A HIGH concentration of heavy metals such as cadmium, chromium and lead that the Bangladesh Food Safety Authority detected in tests on 67 samples of pesticides in November–December 2019 comes with worries for farming and public health. The Food Safety Authority that finds 63 of the samples to have contained heavy metals, in cases even three of them in a single sample, says that some of the samples contain one milligram of the metal or even more in a kilogram or a litre of the sample of the pesticides that are widely used in growing major crops such as rice, tea and vegetable. The heavy metals with the possibility of gravely impacting public health are earlier reported to have been found in poultry and fish feed and fodder. Now the Food Safety Authority having found them in pesticides points to a general weakness of the government in pesticide import and production regulation. While the Food Safety Authority says that pesticides, which are poisons, should be pure as any impurity could make them disastrous, which experts in the Bangladesh Agricultural University in one way or another corroborate, the Department of Agricultural Extension finds nothing wrong with the high concentration of heavy metals in pesticides.
A Bangladesh Agricultural University chemistry teacher is reported to have said that no pesticides but for the ones that use heavy metals as their active ingredients can contain heavy metals. And entomologists and agricultural scientists say that pesticides that have heavy metals as their active ingredients are not in much use in Bangladesh and the presence of metals in normal pesticides is not acceptable. The import of pesticide is reported to be taking place without any examination as long as importers are registered with the Department of Agricultural Extension. As the Food Safety Authority findings could even by a small measure hold the Department of Agricultural Extension to account, a deputy director of the department’s plant protection wing seeks to say that, as New Age reported on Tuesday, there is no harm if pesticides contain heavy metals and the issue that has come up is ‘a conspiracy’ to destroy the country’s agriculture. The ‘conspiracy’ argument countering the Food Safety Authority findings well resembles what came up when laboratory tests detected problems with pasteurised milk in the middle of 2019. The Food Safety Authority, however, made the examination of heavy metals mandatory in the import of pesticides this January but it is reported to have postponed the decision until June reportedly under pressure. This is where the weakness of the Food Safety Authority has come at play.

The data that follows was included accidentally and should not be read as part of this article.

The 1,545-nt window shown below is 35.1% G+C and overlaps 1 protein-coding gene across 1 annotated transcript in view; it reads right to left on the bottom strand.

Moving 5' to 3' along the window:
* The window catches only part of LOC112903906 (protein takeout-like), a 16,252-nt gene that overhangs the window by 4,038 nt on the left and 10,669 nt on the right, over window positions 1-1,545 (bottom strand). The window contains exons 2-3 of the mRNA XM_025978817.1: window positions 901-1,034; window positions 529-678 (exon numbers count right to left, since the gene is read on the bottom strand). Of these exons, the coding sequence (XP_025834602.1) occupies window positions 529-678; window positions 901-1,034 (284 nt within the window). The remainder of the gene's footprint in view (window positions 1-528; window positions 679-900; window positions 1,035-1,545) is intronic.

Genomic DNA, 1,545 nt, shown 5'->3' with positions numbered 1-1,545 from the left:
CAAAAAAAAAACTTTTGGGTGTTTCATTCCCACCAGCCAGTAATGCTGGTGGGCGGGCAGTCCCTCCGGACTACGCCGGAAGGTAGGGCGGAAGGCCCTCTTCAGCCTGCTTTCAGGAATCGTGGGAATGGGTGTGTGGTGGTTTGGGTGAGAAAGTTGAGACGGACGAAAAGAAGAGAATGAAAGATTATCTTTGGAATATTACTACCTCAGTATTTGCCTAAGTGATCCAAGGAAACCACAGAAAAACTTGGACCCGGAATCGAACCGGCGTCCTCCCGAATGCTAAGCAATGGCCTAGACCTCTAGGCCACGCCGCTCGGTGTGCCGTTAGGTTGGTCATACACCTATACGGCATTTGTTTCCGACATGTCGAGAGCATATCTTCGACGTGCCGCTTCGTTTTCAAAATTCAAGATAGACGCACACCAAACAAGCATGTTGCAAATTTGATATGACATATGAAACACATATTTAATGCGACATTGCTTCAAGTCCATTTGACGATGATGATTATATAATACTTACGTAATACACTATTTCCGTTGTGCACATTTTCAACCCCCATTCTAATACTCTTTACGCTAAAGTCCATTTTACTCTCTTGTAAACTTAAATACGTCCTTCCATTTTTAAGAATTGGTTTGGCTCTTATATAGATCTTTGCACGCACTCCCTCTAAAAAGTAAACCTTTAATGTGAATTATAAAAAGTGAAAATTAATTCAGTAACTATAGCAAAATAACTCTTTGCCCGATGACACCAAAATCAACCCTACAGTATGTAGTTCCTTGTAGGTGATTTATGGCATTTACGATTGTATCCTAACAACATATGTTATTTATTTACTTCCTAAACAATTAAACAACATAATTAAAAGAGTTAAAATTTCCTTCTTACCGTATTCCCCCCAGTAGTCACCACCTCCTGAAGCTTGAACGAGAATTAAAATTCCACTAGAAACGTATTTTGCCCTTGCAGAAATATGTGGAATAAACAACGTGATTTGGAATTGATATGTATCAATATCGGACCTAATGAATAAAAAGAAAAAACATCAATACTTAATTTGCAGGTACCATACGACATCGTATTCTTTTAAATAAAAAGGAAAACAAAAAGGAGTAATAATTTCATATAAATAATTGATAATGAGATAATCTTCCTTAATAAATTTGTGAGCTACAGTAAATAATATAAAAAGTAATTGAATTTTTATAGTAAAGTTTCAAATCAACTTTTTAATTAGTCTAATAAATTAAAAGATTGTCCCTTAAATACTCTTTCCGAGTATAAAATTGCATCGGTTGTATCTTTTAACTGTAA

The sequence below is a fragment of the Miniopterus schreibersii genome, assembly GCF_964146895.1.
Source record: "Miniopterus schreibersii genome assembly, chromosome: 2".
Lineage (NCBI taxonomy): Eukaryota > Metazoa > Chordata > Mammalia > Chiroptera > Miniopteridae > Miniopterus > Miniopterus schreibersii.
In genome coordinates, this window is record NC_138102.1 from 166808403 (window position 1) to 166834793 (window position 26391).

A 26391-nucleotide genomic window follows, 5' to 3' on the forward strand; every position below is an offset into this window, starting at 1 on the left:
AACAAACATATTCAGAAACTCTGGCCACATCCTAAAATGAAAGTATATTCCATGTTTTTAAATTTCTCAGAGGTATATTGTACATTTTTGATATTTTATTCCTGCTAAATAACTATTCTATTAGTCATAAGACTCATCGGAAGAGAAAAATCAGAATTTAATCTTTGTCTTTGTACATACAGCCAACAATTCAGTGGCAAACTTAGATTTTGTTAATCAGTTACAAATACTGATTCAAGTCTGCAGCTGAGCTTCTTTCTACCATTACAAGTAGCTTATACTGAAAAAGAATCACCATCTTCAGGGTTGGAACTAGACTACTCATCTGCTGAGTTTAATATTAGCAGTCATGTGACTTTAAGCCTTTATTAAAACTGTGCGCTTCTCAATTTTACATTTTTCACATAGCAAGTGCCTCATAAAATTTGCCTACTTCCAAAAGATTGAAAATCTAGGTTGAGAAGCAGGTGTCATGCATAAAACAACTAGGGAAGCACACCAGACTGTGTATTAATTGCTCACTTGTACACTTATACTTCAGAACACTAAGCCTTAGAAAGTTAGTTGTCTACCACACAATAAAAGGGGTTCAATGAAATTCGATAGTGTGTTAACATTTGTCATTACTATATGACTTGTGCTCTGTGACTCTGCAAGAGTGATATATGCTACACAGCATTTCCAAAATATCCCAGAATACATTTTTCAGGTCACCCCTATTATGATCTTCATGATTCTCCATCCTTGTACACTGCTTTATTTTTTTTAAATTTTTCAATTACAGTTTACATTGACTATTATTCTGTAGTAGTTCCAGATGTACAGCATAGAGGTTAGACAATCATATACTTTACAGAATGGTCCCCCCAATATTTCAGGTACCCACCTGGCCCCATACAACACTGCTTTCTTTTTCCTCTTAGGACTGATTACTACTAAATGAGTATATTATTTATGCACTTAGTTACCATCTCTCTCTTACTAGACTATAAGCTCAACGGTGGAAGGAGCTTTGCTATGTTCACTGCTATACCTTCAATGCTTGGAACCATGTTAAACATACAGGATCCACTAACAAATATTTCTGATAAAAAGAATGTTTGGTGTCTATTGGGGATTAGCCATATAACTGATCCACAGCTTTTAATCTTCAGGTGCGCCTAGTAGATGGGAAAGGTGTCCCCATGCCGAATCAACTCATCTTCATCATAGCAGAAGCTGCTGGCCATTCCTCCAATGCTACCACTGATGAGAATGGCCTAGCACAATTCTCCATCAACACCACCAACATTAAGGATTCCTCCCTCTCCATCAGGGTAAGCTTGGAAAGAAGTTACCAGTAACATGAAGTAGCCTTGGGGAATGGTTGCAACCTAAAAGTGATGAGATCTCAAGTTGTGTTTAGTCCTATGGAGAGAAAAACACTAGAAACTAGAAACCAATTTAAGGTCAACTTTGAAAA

After the Food Safety Authority has informed the Department of Agricultural Extension of its findings, the department is reported to have assigned a group of scientists to investigate the matter. This brings to the fore mistrust of a sort that exists between various public authorities dealing with the same issues and the absence of a testing mechanism that all government agencies could repose their trust in. While it is important that the Food Safety Authority should properly deal with the issue at hand, it remains important for the government to enhance the national mechanism of the examination of food and other related products and to put in sync all agencies dealing with food safety measures.
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